Shana Loshbaugh (Courtesy photo)

Shana Loshbaugh (Courtesy photo)

History conference seeking input from peninsula people

The Alaska Historical Society will hold its annual conference on the central peninsula this fall

  • By Shana Loshbaugh
  • Saturday, May 27, 2023 2:30am
  • Opinion

Living on the Kenai Peninsula, we are blessed with not only natural grandeur but also unique communities created by generations of hard-working, quirky (and sometimes questionable) people who preceded us.

Unfortunately, many younger people and recent arrivals from elsewhere seldom encounter the true stories of Natives and pioneers whose legacies shape our current lives here. Despite the efforts of many authors and a legislative mandate for public schools to teach Alaska history, it remains difficult to access books or teaching material about Alaska in general and the Kenai Peninsula specifically.

Fortunately, in 2023 stars are aligning to give Kenai Peninsula residents a great opportunity to learn more about the area or to share what they already know.

The Alaska Historical Society will hold its annual conference on the central peninsula this fall. The AHS is a venerable professional organization counting many of the state’s leading modern historians among its members. This four-day event, scheduled for Oct. 5-8, will be at Kenai Peninsula College’s Kenai River Campus off Kalifornsky Beach Road. If you prefer, you can attend virtually instead of in person.

In addition, area historical societies are partnering with AHS to host a special Kenai Peninsula Day that Saturday, open to locals at a discounted, one-day pass rate (details to be decided later). The schedule that day will include a public meeting of the Kenai Peninsula Historical Association (an umbrella organization for area societies), talks relating to the Kenai Peninsula, and presentations by at least six active peninsula historical societies. These will include information about free public talks, area history books, volunteer or membership opportunities, and local museums that welcome both neighbors and out-of-town visitors.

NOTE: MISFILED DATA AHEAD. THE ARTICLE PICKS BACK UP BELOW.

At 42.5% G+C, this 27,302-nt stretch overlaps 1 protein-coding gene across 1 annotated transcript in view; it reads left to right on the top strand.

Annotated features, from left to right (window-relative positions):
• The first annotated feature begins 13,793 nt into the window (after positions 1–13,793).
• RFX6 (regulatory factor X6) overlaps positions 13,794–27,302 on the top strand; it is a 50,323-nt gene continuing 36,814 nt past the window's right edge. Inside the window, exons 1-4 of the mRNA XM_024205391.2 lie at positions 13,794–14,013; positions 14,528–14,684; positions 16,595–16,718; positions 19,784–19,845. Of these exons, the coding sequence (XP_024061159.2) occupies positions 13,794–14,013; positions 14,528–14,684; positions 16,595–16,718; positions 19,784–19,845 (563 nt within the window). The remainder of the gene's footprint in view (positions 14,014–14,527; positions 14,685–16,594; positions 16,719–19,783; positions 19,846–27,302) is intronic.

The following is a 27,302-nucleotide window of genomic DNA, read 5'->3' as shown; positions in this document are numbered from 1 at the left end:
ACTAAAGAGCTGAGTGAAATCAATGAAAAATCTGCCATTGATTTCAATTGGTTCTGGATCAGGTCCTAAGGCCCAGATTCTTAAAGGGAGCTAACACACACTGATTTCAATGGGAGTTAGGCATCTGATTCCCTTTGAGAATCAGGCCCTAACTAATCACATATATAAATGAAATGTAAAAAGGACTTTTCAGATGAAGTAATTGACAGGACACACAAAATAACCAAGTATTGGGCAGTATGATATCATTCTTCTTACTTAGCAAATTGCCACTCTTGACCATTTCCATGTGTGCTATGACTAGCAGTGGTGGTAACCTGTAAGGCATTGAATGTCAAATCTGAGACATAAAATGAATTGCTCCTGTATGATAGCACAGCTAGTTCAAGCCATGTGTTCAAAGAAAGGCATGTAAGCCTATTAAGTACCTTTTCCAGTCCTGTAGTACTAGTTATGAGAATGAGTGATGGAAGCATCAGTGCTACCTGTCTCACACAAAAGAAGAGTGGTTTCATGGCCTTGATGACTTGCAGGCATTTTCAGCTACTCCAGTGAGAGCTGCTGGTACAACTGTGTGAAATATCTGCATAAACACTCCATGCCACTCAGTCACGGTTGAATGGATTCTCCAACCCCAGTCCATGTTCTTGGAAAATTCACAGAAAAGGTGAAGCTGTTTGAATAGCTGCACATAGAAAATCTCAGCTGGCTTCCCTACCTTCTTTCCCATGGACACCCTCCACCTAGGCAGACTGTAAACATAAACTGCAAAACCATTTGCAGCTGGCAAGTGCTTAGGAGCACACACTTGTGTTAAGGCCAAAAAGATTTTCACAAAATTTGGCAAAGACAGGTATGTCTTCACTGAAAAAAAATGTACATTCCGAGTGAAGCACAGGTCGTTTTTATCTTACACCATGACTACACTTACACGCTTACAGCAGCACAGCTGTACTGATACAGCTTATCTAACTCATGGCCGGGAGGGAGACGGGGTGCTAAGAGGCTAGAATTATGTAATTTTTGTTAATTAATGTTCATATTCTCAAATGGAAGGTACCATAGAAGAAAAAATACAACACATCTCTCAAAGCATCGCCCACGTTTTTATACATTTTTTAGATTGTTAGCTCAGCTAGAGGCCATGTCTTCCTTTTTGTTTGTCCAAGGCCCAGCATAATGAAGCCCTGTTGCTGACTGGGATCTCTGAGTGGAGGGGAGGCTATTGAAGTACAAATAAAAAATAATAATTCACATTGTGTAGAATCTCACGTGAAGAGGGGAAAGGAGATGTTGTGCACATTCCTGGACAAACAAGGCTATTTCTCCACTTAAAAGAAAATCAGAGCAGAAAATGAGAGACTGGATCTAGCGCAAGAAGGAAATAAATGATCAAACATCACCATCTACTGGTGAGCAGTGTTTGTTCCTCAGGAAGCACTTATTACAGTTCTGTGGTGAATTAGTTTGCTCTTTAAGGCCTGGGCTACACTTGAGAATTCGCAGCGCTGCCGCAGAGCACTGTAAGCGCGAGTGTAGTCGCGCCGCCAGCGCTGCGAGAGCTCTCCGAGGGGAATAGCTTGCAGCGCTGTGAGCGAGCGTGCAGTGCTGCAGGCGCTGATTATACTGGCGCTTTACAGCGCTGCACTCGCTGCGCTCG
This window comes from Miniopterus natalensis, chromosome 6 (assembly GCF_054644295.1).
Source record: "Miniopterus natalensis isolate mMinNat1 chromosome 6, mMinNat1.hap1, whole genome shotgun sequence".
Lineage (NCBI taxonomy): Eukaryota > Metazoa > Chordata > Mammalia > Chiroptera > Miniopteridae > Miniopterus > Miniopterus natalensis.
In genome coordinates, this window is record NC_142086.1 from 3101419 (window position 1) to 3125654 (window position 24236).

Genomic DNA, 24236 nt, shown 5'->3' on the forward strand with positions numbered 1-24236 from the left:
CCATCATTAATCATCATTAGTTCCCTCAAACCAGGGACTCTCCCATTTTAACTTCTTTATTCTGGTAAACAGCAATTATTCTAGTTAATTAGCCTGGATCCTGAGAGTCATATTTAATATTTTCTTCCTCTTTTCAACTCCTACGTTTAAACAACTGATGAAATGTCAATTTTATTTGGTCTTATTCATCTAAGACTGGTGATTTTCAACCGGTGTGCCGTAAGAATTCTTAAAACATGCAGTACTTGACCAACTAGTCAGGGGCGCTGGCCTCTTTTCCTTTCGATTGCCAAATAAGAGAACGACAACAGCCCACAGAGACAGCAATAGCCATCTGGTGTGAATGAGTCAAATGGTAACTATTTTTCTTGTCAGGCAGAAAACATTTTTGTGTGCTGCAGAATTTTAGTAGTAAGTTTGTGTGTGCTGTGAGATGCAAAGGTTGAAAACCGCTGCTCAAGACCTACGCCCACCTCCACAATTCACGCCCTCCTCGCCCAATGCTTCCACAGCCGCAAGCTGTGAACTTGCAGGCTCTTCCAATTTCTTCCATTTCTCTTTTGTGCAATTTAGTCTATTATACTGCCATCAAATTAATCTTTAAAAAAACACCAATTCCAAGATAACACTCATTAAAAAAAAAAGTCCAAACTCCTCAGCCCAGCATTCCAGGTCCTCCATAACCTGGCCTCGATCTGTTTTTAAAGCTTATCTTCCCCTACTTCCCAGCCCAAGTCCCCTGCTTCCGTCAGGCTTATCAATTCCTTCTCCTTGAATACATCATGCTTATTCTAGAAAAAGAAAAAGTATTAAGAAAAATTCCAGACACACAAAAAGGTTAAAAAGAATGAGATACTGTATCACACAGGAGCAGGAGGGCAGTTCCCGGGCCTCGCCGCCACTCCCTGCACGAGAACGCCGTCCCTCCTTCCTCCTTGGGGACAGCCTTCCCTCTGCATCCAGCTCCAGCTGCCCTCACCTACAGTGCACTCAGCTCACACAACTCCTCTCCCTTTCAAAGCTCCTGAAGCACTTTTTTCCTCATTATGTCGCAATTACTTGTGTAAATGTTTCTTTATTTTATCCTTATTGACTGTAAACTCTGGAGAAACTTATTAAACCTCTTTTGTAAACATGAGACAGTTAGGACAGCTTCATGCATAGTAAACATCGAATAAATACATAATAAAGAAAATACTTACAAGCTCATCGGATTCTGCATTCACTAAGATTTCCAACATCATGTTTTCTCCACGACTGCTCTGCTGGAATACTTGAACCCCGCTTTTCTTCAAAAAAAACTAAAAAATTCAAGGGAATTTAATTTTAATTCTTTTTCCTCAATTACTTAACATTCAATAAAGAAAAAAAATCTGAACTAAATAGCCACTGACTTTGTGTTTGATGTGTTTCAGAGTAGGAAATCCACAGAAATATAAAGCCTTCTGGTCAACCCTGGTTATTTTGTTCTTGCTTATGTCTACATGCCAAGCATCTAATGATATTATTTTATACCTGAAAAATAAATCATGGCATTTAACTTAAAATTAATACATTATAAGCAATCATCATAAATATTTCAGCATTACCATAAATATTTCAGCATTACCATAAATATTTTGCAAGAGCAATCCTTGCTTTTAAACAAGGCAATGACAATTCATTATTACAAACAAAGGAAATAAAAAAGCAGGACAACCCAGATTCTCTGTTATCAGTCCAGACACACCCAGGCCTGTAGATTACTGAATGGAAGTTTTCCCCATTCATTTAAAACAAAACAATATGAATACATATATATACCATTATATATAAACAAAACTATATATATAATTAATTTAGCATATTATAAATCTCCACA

If you or someone you know already has a handle on Kenai Peninsula history (or one part of it), the fall conference is a great chance to share those stories with audiences and helpful colleagues. At conferences held around the state over the last 50 years, AHS members have repeatedly said how much they enjoyed hearing about the history of the local area where they are meeting from residents who have lived there or who have researched its places, events and people. Options include talking to the conference audience, participating in panel discussions, or sharing videos, maps, and historic photographs.

The organizing committee asks people interested in presenting to submit a title and abstract on or before May 31, so they can move forward with creating the schedule, logistics and registration information. For more about the conference, including how to submit a proposed talk (under the “call for papers”) check out

Shana Loshbaugh has lived on the Kenai Peninsula off and on since 1981. She organized the 2017 local history conference in Soldotna that marked the 150th anniversary of the US purchase of Alaska. She is a member of the Alaska Historical Society and five of the local historical societies on the Kenai Peninsula.

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